Tuesday, June 5, 2012

Burning Bridges

Sometimes, you've just got to say, "fuck it."

That's what the folks who put together the Burning Bridges anthology did. When life (a small publishing house) gave them lemons (blatantly copied cover art), they made it into lemonade (a collection of kick-ass stories).

Each piece involves a character permanently ending something--a relationship, a job... a bridge. This theme spreads across many genres, sci-fi, crime, literary, and horror all make appearances.

Paul Brazill is as brilliant as ever with "The Beginning of the End." A pair of jilted, murderous lovers hole up in the same hotel in this topsy-turvy tale. Brazill weaves together multiple storylines deftly and ends it with a sharp payoff.

Julia Madeleine's "Unforgettable" details the suicidal tirade of a woman who was on the wrong end of one too many bad relationships. I saw the ironic ending before it happened, but that made it no less satisfying! A very tasty tale.

"A Freeway on Earth" by Heath Lowrance is an absurdist masterpiece. Our narrator is running late for work--again--and bracing himself for the inevitable thrashing his supervisor is all-too-willing to dish out. He blazes down the interstate, but gosh darn it, obstacles blockade him at every turn--a hideous car accident, a pregnant woman in a cab about to give birth, and, of course, an alien invasion. It's the kind of satire of modern life that Lowrance does so well.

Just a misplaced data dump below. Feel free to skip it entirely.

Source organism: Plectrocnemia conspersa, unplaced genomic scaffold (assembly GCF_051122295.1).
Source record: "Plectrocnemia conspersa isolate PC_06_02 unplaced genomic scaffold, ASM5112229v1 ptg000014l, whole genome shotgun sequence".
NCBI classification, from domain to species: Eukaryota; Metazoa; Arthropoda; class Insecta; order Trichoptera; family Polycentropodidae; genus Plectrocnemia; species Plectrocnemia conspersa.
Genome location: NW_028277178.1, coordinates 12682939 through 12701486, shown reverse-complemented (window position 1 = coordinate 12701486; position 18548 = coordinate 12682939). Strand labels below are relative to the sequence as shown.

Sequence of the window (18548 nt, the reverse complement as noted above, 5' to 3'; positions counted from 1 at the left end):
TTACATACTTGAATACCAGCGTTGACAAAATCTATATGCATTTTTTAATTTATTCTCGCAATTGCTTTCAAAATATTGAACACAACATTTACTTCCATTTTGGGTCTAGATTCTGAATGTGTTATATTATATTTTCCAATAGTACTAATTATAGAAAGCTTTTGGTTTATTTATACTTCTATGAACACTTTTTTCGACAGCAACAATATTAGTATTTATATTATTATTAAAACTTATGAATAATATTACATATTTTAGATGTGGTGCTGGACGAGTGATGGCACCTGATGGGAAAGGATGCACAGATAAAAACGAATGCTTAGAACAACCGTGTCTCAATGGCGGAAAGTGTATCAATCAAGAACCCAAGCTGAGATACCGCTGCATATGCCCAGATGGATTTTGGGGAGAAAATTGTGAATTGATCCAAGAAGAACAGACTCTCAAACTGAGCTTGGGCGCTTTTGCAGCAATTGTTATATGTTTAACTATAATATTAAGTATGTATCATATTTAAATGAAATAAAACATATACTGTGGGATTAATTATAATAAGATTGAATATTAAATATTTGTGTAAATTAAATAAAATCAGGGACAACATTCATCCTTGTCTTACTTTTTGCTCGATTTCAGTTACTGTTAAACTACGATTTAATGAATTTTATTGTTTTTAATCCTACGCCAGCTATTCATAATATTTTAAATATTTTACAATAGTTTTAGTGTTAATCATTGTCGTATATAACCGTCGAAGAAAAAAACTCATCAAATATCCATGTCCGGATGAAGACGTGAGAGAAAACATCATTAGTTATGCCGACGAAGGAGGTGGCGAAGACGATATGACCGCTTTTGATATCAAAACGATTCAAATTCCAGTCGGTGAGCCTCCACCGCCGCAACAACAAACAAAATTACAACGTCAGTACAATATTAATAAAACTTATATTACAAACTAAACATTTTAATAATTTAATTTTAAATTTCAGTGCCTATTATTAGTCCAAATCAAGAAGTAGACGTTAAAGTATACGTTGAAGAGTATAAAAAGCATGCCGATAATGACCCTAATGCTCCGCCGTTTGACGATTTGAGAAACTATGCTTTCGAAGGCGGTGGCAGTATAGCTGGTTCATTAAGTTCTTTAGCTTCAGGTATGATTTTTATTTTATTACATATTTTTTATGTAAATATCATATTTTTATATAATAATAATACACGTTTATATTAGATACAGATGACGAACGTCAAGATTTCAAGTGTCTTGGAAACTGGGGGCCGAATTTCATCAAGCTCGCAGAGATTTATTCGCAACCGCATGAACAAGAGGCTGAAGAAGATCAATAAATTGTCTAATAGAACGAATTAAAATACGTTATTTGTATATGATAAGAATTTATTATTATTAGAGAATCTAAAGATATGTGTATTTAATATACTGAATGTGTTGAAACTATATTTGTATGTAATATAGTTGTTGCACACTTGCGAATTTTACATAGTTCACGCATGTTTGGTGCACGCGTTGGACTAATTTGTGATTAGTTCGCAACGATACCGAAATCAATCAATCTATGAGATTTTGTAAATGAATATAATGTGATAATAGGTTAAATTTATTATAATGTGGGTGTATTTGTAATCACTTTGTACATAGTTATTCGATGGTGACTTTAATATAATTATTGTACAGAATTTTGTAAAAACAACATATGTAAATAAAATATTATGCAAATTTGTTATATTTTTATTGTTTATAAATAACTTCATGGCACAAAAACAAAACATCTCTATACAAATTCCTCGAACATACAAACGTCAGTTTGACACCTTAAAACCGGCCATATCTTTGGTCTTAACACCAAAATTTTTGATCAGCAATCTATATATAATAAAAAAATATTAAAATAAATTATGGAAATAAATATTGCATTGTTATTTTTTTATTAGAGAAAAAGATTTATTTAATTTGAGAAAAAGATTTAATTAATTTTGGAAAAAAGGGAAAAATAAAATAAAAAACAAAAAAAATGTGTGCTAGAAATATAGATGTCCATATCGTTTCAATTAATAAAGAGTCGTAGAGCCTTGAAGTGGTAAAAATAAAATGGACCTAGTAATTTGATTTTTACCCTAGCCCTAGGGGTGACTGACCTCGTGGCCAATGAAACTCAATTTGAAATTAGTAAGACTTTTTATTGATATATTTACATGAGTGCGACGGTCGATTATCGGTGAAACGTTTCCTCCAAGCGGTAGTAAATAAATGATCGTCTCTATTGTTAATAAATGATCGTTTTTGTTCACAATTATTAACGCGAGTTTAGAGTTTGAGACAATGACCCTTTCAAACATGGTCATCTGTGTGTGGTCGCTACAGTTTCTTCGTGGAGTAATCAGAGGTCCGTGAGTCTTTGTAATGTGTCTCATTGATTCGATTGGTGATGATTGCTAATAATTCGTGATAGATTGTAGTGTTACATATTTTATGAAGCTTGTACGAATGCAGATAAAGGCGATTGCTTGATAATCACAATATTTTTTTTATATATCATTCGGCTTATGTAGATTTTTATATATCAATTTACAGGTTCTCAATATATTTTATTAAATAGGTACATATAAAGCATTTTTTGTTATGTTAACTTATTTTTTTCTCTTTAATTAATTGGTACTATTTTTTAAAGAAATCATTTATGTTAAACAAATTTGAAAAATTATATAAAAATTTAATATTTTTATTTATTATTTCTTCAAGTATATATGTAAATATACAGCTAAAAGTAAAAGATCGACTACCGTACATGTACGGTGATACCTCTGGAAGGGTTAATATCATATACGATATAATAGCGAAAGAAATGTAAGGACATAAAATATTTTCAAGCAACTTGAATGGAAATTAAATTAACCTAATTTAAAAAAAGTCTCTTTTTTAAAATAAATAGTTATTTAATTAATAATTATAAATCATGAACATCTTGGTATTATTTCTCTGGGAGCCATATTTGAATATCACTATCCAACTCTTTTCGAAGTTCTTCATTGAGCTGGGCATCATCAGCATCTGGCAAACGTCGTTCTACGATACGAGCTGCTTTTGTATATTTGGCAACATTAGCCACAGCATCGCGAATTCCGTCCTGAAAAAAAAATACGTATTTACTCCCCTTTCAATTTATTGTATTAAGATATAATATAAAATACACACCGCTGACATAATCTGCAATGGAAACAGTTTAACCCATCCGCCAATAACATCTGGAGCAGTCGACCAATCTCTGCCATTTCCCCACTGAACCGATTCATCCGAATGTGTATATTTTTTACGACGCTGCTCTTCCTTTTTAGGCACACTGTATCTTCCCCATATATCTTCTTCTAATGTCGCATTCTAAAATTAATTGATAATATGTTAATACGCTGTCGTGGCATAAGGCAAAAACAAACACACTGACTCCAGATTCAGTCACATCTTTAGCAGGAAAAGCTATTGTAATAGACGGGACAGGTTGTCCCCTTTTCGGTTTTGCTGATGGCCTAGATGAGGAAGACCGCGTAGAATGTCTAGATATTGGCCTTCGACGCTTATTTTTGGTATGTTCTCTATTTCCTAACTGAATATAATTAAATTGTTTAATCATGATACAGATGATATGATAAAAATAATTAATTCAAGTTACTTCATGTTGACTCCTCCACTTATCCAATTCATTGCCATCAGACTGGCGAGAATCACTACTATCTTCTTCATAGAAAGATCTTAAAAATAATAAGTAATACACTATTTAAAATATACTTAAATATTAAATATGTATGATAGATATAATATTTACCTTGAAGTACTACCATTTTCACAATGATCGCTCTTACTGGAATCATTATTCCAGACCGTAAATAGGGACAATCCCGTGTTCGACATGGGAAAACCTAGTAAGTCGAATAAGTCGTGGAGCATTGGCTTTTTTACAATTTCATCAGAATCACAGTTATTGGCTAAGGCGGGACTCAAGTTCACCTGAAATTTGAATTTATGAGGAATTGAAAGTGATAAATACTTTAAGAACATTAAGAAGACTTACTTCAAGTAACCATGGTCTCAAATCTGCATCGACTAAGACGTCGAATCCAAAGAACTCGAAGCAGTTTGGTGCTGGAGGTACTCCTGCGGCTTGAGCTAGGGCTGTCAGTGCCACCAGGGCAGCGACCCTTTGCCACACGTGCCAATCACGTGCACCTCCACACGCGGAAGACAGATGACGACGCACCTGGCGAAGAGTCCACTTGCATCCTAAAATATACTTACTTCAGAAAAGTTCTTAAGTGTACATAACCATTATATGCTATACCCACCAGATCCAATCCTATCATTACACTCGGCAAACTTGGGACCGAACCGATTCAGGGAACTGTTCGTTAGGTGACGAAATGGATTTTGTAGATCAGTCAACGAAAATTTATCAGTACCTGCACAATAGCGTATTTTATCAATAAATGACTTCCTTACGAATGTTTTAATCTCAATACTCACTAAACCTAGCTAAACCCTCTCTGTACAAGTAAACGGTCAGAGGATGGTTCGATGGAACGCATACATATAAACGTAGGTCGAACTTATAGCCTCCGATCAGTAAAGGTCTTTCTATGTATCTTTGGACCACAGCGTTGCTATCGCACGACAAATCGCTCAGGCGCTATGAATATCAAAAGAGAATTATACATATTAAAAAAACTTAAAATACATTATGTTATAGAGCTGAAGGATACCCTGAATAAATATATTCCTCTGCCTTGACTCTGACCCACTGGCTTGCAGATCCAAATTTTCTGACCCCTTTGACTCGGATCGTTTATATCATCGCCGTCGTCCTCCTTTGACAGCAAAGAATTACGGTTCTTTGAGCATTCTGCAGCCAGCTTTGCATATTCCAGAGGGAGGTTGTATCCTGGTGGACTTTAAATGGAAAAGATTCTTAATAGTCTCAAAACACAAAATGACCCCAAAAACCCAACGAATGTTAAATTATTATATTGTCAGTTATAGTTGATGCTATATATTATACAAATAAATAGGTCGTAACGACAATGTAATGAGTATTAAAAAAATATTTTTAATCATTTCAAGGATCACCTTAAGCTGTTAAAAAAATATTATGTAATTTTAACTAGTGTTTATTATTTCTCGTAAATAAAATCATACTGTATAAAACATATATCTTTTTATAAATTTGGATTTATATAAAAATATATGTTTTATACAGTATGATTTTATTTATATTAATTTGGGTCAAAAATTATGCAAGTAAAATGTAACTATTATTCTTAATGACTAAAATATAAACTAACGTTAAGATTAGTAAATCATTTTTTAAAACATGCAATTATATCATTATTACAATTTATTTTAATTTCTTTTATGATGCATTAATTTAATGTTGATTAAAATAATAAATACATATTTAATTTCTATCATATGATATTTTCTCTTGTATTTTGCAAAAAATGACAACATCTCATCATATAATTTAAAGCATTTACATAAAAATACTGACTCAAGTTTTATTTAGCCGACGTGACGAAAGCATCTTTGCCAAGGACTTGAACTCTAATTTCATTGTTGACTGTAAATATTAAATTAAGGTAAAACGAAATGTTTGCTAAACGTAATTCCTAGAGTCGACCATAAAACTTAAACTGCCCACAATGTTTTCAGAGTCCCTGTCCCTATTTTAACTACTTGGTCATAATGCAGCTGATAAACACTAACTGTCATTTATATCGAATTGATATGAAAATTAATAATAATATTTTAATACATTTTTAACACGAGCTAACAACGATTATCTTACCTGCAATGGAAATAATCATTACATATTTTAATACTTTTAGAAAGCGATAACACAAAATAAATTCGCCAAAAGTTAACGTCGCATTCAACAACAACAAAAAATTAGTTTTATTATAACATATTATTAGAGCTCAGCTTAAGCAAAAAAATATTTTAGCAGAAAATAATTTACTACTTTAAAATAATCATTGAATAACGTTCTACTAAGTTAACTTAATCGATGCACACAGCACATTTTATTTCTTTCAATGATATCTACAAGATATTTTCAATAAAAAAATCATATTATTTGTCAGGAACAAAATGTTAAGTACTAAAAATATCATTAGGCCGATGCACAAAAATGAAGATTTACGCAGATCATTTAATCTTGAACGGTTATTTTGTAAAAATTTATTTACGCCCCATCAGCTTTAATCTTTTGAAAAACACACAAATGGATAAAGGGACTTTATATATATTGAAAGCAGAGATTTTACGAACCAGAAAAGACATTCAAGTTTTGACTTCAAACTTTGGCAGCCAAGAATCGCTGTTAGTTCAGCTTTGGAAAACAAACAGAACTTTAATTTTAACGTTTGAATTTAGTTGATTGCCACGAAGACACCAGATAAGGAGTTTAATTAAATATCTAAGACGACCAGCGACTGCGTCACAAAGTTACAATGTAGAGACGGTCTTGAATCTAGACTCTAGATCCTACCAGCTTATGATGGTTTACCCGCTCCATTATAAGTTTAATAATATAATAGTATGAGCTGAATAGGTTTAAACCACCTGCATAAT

Darren Sant's "Punishment/Lola" reminds us that it's never a good idea to fuck your boss' spouse. Especially when your boss is a criminal. Or does it? This is a fast-paced tale with some excellent dialog.

Plenty of other good stuff in here, including a revenge classic by Allan Leverone and a couple of degenerates sweating it out in McDroll's "No Turning Back." Highly recommended.


On an unrelated note, Pablo D'Stair and I have a conversation about genre and literary fiction over here. It's a four-part series being published by a Sri Lankan newspaper. Previously, Pablo had a very interesting dialog with author Caleb Ross. Next month he'll talk with Nigel Bird.

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